‘The Mandalorian’: The Children of the Watch, Explained
When The Mandalorian first premiered, viewers weren’t aware of the existence of the Children of the Watch. As the first season progressed, the story honed in on just one Mandalorian bounty hunter, Din Djarin (Pedro Pascal). The Mandalorians don’t have an extensive history in Star Wars TV and film, so most of what we knew about Mandalorians came from Djarin in season 1. He explained that it was part of the Mandalorian creed, referred to as “The Way,” that one must never remove one’s helmet or be seen helmet-less by another living being. It was a creed he swore to after the Mandalorians adopted him as a Foundling and raised him in their culture.
Hence, both Djarin and viewers were surprised when a few more Mandalorians jetpacked into the series in season 2 and casually removed their helmets. Bo-Katan Kryze (Katee Sackhoff), Koska Reeves (Sasha Banks), and Axe Woves (Simon Mario Kassianides) are introduced in The Mandalorian season 2, episode 3, “Chapter 11: The Heiress.” They are revealed to be Mandalorians who survived the purge of Mandalore and have been working to wipe out remnants of the Empire. Djarin declares that they must not be Mandalorians, because they removed their helmets.
This is when Kryze explains that not all Mandalorians follow “The Way.” She, Reeves, and Woves are part of the more mainstream society of Mandalore, which is more lenient in its rules regarding armor. However, Djarin is part of a religious sect of Mandalorians known as the Children of the Watch.
Who are the Children of the Watch?
Not a whole lot is known about the Children of the Watch, including when they were formed and who they were founded by. However, as said above, they are a religious group of Mandalorians who adhere to the Way of the Mandalore. The Way of the Mandalore was the ancient religion of Mandalore that had largely fallen away by the time of the New Republic. The Children of Watch seem to be trying to preserve the ancient religion. They never explain the reasoning behind their beliefs, but the most major one is that it is disgraceful to ever remove one’s helmet.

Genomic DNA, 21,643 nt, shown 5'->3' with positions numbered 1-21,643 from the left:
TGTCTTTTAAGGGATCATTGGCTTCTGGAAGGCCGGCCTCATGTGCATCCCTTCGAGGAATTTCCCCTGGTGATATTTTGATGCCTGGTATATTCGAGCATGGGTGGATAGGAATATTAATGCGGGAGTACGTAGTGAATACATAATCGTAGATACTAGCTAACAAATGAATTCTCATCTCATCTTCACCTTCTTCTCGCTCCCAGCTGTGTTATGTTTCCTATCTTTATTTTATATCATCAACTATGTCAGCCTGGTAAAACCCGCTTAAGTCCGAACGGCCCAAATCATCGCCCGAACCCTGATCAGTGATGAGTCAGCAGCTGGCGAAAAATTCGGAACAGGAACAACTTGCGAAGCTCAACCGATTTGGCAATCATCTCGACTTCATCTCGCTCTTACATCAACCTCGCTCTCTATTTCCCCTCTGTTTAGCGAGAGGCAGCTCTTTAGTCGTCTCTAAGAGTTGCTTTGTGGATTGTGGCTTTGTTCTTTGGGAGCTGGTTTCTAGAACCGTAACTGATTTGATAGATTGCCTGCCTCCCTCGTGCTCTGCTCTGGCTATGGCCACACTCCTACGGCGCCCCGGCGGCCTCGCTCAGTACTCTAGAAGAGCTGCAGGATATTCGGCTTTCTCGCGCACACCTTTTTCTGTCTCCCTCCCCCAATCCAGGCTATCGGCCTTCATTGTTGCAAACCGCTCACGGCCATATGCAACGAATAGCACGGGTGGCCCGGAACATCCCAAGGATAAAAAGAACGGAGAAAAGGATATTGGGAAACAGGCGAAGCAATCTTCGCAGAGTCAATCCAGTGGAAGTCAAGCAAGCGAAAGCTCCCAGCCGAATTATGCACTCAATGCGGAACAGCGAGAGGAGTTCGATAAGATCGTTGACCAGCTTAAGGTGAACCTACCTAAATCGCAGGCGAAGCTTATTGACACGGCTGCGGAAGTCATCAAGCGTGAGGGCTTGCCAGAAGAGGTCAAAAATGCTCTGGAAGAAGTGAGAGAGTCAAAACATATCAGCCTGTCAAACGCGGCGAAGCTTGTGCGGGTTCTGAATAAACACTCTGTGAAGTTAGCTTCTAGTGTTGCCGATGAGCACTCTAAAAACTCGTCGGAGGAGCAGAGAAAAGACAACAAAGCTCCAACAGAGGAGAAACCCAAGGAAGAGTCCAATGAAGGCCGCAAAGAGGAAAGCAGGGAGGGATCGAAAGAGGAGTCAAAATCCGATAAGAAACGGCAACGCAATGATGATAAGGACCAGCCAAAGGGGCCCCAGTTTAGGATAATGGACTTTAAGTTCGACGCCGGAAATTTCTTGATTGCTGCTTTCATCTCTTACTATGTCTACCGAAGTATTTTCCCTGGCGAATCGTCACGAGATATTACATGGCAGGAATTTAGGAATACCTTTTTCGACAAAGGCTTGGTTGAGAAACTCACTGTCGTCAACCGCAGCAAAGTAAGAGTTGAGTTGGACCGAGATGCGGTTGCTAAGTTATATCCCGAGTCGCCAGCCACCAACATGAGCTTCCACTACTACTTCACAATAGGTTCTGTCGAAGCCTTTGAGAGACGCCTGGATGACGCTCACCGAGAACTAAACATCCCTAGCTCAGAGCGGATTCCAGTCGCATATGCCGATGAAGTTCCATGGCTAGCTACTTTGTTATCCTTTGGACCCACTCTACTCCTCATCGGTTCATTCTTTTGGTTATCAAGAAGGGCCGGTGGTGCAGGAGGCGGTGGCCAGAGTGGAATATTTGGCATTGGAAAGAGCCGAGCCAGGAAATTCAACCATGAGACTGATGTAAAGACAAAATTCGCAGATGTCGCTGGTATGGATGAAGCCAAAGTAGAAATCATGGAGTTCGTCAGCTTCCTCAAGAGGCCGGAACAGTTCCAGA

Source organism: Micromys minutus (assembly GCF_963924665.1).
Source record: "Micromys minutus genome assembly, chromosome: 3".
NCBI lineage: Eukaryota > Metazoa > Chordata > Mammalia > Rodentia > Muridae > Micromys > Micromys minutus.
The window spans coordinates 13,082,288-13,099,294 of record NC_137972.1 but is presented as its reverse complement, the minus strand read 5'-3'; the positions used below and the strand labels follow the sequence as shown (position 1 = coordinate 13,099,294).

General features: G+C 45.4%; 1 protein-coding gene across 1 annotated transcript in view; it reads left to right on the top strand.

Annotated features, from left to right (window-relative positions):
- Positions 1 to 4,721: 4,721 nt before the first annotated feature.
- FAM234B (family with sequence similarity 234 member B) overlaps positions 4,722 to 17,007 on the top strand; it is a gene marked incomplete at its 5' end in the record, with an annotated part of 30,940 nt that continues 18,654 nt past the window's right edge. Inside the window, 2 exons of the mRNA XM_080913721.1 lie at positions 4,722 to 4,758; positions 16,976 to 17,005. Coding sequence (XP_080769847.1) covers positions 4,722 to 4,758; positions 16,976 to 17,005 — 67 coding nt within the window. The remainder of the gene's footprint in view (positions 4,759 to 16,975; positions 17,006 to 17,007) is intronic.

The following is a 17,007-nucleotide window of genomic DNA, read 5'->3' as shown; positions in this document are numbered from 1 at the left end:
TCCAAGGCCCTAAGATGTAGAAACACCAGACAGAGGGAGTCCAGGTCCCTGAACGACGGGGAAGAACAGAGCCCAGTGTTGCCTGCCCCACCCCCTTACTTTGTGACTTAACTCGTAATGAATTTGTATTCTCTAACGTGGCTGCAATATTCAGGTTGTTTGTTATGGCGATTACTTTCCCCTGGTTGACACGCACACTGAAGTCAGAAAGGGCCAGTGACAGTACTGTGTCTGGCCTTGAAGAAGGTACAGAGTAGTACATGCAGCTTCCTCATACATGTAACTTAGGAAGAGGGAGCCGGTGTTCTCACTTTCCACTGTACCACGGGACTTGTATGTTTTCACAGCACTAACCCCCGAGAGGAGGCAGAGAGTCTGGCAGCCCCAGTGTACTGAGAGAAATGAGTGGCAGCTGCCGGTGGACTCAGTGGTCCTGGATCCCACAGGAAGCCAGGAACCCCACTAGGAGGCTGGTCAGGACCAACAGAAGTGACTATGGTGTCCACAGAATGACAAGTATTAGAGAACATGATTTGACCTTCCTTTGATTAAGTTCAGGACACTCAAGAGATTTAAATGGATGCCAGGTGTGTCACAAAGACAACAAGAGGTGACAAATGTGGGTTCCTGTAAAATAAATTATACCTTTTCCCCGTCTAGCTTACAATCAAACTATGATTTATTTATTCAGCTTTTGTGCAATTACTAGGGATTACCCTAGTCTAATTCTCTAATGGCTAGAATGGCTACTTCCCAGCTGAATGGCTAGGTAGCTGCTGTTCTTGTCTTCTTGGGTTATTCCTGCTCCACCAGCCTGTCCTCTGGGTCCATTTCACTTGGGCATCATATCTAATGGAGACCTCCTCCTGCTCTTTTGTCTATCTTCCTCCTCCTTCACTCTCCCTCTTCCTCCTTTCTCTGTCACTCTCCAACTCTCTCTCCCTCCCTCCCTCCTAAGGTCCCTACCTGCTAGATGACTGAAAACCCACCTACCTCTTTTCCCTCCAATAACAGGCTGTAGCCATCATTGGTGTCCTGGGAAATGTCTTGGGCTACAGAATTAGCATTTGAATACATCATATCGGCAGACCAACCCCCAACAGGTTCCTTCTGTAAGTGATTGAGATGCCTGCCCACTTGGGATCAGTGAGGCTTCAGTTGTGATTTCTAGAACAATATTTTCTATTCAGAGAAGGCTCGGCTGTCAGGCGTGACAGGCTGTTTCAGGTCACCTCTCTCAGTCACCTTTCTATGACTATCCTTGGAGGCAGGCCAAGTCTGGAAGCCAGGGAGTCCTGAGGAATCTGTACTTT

These strict rules result in Mandalorians having to find hiding places to eat with their masks removed. They face exile from the clan if they break the rules. The only way to be redeemed after being declared an apostate is to bathe in the Living Waters of Mandalore. While those outside of the Children of the Watch view them as a cult, they don’t seem particularly malicious. They just seem a bit misguided in their odd practices. However, they are also known for especially revering Foundlings, such as the orphaned Djarin and Grogu. They protect them above all else and raise them as their own before inducting them into their creed or reuniting them with their own people.
Given these limited details, many anticipate that there may be a lot more to the Children of the Watch than meets the eye. Some viewers have speculated that they may have arisen from the terrorist group, the Death Watch, which arose during the Clone Wars. This faction was also very much preoccupied with following the old ways of the Mandalorians, particularly their martial history. Plus, both the Death Watch and Children of the Watch have ties to Concordia, one of the moons of Mandalore previously governed by Pre Vizsla (Jon Favreau). It’s possible that some of the Children of the Watch were descendants of the Death Watch. But their true history, origin, motivations, and even trustworthiness remain ambiguous.
(featured image: Disney)
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